1. Thank you for the link’s Rod. I have become addicted to reading nuclear articles online, so more sources to feed my addiction are always appreciated.

    I am always on the search for a copy of Glasstone and Sesonske as I do not believe it is in production any longer. My copy is a 1st edition and is showing it’s age (~57 years old). My copy actually claims that you cannot sustain a critical reaction using natural uranium – that is really showing its age.

    1. Wow, that first edition must not have quite anticipated the possibilities if one simply has an adequate “Can Do” attitude.

      Get it?

      1. Haha, definitely not a “Can Do” attitude.

        I actually think I got the date wrong, it is 45 years old, copyright is 1967.

        Here is the quote from page 17: “Natural uranium alone, containing about 0.7 per cent of uranium-235, can never become critical, no matter how large its mass, because too high a proportion of the fission neutrons are lost in nonfission reactions.”

      2. When I worked in Toronto in the banking industry, I used to spell CAN DO as CANDU on my notes and presentation …

        I evangelized in an acceptable and light fashion at work for 5 years and made a lot of friends.

        Before Xmas, when Bruce 1 and 2 are back on line, Bruce Power will be the biggest nuclear installation in the world in terms of capacity.

        That will be worthy of an atomic insights moment/celebration.

    2. @George – I think you have misinterpreted what you read. It is impossible to sustain a critical reaction using natural uranium alone. A natural uranium reactor is possible if you include a sufficient quantity of a neutron moderator with a very low neutron absorption coefficient (generally graphite or heavy water) arranged in the correct fashion.

      Do you really think that Glasstone and Sesonske were unaware of the physics behind such early reactors as CP-1, CP-2 and the Hanford plutonium production reactors?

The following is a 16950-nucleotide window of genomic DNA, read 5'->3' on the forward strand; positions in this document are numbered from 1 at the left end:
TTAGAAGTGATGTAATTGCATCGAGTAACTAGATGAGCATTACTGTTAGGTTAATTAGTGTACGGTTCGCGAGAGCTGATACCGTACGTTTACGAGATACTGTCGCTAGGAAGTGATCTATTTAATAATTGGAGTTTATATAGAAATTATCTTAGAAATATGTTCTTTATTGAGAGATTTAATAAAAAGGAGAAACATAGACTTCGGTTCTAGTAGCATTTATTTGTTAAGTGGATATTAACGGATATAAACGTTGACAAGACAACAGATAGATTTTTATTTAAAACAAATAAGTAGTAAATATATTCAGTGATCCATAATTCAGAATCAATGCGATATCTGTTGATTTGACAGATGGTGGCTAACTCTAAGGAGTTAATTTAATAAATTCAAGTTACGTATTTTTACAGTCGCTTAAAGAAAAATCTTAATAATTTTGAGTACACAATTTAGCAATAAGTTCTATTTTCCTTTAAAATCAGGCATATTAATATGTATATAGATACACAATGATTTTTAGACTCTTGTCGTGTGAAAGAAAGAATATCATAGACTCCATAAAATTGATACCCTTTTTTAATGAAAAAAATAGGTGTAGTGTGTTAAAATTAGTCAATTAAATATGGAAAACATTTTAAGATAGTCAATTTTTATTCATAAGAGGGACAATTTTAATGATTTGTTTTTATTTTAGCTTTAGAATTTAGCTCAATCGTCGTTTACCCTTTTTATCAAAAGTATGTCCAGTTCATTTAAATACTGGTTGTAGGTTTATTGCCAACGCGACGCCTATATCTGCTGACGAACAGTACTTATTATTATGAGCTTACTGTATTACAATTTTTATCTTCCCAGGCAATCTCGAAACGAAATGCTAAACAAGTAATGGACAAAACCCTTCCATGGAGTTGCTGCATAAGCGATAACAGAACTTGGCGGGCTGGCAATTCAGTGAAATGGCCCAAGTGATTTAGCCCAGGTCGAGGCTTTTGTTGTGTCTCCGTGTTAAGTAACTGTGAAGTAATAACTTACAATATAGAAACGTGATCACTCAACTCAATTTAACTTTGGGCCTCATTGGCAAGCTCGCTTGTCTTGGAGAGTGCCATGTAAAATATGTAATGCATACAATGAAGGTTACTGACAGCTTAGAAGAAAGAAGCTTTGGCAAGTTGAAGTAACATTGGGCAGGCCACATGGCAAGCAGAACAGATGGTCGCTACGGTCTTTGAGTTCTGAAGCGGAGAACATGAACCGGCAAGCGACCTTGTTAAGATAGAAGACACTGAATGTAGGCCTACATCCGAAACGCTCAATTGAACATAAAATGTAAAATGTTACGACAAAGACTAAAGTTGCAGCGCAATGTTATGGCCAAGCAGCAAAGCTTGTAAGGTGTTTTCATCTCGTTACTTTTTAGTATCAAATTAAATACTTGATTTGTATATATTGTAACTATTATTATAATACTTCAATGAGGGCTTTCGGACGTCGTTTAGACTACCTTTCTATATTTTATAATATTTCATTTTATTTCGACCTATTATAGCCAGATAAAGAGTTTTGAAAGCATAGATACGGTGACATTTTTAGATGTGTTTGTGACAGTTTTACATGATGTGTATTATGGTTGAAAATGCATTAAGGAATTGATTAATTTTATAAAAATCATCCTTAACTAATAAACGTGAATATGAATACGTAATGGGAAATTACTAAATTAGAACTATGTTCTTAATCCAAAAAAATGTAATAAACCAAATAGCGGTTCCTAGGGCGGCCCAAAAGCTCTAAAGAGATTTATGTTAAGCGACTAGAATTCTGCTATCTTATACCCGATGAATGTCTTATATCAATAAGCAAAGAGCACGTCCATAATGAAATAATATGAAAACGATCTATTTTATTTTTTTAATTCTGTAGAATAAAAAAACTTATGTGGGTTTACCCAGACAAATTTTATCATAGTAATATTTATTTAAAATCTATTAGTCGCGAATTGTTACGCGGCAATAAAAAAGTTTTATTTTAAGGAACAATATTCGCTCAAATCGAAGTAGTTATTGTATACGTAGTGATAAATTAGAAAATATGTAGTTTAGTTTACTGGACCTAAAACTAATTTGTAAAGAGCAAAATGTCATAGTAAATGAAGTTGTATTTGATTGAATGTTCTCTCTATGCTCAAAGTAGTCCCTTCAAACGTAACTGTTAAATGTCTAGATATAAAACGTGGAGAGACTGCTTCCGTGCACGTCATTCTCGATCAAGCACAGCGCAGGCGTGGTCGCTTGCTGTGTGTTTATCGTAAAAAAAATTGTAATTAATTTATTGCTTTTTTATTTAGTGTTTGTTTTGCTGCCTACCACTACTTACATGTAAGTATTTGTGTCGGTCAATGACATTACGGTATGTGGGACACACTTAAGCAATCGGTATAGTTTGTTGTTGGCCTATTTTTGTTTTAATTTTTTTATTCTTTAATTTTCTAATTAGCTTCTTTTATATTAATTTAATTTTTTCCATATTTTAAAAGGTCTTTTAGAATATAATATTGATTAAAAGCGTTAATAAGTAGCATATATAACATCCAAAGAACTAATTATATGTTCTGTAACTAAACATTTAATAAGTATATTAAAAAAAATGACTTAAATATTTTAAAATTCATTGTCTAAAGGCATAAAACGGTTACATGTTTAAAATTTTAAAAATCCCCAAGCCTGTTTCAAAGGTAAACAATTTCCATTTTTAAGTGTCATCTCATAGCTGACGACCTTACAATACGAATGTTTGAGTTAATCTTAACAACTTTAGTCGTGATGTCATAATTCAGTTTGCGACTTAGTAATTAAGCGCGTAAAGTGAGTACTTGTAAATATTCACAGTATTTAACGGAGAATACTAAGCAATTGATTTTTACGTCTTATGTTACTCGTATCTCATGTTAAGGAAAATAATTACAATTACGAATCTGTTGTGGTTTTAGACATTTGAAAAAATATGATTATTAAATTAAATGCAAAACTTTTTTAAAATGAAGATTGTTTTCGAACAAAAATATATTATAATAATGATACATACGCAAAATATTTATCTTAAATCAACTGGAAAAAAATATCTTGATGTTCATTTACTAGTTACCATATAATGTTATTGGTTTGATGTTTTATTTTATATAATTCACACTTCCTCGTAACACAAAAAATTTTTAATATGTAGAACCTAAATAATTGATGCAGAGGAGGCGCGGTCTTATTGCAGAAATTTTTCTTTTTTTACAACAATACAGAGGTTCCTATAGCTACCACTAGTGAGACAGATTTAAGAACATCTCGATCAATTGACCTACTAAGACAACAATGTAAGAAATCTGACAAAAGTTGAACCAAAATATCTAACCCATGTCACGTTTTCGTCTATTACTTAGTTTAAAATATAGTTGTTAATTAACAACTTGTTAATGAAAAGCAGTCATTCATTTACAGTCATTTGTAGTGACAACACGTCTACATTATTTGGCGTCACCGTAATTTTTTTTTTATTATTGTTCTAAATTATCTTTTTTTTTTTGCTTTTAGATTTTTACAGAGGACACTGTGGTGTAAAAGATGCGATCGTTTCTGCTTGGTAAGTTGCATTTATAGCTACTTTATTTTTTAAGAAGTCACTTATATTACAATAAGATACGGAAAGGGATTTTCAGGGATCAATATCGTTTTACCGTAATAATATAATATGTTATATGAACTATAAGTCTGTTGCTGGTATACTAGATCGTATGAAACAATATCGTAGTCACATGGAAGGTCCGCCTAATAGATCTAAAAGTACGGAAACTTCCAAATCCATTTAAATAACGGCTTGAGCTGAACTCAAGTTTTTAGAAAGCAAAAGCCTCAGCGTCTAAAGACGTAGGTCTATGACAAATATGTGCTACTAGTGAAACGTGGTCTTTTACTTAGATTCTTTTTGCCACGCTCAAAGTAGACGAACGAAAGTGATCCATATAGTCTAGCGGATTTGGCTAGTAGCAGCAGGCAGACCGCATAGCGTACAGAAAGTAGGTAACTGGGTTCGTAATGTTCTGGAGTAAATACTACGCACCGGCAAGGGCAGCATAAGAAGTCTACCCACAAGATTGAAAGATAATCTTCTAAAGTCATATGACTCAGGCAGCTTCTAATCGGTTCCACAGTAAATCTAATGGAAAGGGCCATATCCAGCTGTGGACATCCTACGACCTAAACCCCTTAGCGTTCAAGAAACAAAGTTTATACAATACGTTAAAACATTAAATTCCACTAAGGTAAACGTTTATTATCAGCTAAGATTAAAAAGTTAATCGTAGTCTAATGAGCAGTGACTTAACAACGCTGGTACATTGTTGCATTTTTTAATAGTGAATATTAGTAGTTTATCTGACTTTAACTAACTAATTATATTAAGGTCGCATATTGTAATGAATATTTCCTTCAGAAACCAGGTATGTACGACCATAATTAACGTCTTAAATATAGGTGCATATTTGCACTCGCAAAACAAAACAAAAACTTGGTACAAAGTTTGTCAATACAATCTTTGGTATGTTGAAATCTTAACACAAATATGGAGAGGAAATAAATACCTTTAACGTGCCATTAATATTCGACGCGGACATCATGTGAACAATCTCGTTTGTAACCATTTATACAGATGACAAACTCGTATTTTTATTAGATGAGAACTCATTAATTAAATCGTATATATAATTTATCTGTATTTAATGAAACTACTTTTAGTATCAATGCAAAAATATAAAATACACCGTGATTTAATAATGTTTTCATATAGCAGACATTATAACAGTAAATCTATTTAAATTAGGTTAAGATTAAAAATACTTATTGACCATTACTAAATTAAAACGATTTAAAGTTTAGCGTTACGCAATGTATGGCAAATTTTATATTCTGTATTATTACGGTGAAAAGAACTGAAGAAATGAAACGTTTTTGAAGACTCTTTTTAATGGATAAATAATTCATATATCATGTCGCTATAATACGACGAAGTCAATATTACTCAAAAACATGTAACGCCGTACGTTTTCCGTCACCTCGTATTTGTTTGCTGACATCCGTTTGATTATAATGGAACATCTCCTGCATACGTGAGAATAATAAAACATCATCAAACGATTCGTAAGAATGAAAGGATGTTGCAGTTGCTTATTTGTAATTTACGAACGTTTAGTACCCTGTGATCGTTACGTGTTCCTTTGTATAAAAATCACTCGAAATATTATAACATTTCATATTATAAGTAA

1. You are probably correct, Rod. I never really thought too much on it past when I read it.

        A third edition has the same text, but has italicized the word “alone”. At first glance it seems like they are claiming that natural uranium could never sustain a critical reaction. With “alone” italicized in the newer edition, it becomes clear that they are referring to natural uranium without suitable moderation.

  2. Coal from the Powder River Basin is burned in vast quantities due to its low sulpher content. The coal averages about 8500 BTU/lb. Quite a few more tons of this coal are needed to equal the energy content of one pound of uranium.

  3. Thanks for the mention, It is actually an honor to be a part of the nuclear industry and to be mentioned here. This is the safest industry I have ever worked in and I will spread that word to anyone willing to listen. I have been in 21 nuclear plants in the USA and look forward to many more, the people are phenomenal and are the most dedicated and experienced workers I have ever had the opportunity to meet. For a more personal interaction with me try my Facebook page also. Thanks again and GO NUCLEAR. https://www.facebook.com/nuclear.nukeroadie.

  4. A Uranium exploration company, located in western US, seeks funding. After 2 rounds of drilling, their two world-class uranium geologists have verified that further extensive drilling is justified and advised to proceed to a further verification of deposits stage. It’s already thoroughly documented via Canadian NI 43-101 standards of data recording. The company has already invested over $2.5M. Any interest, advise.

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